‘Take Me Higher’ opens likes a mission statement, evoking the senses to picture tumbleweed trundling across a Wild West prairie before a staunch rock rooted song sets its mark, and Virgil sings about looking to new horizons and the opportunities that may ensue. Its sets the bar high as it extends instrumentally.

Less existentially, with no regrets for recent deeds done, ‘Blow To The Head’ is more riff rock as drums crash and a rhythm and lead guitar buzz in collectively before entering into an instrumental akin to Thin Lizzy’s ‘Emerald’. That Kiss meets Rick Derringer predilection first rears its head on the rock ‘n’ roll of ‘Give It Up’ that goes on a little too long not least with its repeat of the title being chanted in anthem but features cool bluesy harmonica bursts and the kind of guitar solo that was inspired by the type Clapton put out before swapping his black Les Paul for a Fender. Virgil McMahon has a good not great voice that works well within the band’s framework aided by the fact his diction is very good. It’s pitched somewhere between Peter Green and Scott Walker’s in its phrasing, but on ‘Stand Up’ has him effecting Paul Stanley vocal mannerisms well over some double entendre lyrics, while pulling in a scribbly-noted little solo.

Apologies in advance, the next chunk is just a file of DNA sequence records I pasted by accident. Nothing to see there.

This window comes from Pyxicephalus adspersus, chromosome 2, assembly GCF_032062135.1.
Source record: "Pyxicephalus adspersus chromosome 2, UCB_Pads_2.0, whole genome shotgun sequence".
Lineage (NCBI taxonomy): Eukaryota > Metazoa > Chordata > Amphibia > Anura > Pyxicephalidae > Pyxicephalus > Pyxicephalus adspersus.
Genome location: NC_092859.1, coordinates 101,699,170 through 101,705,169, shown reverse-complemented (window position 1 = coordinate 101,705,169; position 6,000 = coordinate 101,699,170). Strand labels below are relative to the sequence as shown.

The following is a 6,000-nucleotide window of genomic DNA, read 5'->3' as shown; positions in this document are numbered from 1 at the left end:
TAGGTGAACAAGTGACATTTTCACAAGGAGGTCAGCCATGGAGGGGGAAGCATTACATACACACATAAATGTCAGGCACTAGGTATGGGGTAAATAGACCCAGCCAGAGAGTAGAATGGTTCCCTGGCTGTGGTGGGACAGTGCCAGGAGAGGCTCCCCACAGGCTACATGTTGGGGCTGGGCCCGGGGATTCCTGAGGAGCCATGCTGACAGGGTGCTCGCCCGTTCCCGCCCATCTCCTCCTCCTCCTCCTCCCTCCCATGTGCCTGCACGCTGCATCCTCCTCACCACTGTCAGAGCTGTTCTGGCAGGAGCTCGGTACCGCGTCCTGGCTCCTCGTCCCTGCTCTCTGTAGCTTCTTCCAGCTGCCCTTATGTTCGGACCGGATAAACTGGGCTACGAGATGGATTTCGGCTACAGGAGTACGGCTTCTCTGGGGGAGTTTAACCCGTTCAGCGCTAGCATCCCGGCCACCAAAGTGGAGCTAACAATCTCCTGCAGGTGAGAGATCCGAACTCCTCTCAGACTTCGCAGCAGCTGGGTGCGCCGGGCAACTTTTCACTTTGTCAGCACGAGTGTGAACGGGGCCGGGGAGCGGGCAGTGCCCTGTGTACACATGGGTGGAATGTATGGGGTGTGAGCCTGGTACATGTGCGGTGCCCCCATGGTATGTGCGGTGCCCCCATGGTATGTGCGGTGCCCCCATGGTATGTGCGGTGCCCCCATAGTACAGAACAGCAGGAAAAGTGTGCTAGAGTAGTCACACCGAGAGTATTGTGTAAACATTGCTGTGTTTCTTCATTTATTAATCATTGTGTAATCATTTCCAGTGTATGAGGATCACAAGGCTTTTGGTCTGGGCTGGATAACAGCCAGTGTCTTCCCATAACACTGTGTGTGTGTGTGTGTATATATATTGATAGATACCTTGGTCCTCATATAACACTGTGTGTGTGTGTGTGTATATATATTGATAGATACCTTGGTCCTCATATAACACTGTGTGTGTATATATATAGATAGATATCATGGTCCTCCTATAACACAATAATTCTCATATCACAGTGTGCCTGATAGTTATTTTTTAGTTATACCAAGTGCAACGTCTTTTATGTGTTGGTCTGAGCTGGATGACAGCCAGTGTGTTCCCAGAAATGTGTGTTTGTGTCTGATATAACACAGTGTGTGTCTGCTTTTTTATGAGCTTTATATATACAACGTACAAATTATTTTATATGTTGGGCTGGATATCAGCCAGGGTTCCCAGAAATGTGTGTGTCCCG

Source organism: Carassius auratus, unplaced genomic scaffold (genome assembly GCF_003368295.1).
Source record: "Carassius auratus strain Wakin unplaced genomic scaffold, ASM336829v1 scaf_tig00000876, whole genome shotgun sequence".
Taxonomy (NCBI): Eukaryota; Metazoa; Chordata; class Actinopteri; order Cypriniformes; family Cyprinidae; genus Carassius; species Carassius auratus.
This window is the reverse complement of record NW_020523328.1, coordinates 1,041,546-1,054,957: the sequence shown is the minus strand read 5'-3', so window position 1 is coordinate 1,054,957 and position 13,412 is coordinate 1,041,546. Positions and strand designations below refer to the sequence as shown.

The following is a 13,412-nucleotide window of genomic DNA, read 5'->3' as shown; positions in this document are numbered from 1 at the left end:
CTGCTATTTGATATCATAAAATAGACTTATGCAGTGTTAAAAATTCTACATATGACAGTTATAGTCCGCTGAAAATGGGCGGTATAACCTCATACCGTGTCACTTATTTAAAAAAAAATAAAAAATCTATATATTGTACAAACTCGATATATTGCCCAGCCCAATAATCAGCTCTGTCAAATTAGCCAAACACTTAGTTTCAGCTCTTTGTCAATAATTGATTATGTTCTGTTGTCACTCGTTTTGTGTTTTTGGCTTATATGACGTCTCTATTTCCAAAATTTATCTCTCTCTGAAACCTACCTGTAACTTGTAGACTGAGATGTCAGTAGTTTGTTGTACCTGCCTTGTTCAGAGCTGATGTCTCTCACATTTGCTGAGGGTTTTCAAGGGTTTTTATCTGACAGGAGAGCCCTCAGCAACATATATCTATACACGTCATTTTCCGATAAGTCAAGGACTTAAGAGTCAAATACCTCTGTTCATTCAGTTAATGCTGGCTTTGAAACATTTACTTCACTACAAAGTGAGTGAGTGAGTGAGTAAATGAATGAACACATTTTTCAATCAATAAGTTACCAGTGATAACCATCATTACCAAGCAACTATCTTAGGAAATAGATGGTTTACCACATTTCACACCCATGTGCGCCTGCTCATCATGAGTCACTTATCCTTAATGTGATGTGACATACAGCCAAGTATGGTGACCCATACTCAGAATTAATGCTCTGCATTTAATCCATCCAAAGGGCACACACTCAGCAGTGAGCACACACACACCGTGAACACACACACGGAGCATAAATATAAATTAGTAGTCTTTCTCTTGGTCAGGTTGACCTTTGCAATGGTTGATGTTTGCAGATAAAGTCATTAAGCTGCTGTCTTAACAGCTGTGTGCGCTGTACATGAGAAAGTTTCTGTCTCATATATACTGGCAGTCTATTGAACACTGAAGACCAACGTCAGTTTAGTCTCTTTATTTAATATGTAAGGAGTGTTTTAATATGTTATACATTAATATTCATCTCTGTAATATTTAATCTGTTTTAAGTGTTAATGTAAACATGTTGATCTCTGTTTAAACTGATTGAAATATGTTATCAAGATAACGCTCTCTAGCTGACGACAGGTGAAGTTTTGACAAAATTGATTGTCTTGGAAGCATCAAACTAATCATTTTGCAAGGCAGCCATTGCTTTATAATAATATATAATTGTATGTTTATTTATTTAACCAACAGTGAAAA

© Will Ireland
© Will Ireland

But the best of the rockers is the album’s oddball ‘All Night Long’ – It’s a gloriously gonzoid glam metal fusion of Silverhead meets Supergrass with a cowbell knocking throughout an infectious rock ’n’ roll riff that’s catchy as all Hell. With lines like “You can’t trust a women when she’s out on her own,” it cruises precariously between misogyny and female empowerment. It features a frenzied neck-wringing guitar solo with a theremin or synthesiser in there for good measure as drums attempt to punch your speakers out before returning to the main song and is apparently about to be released as a video single.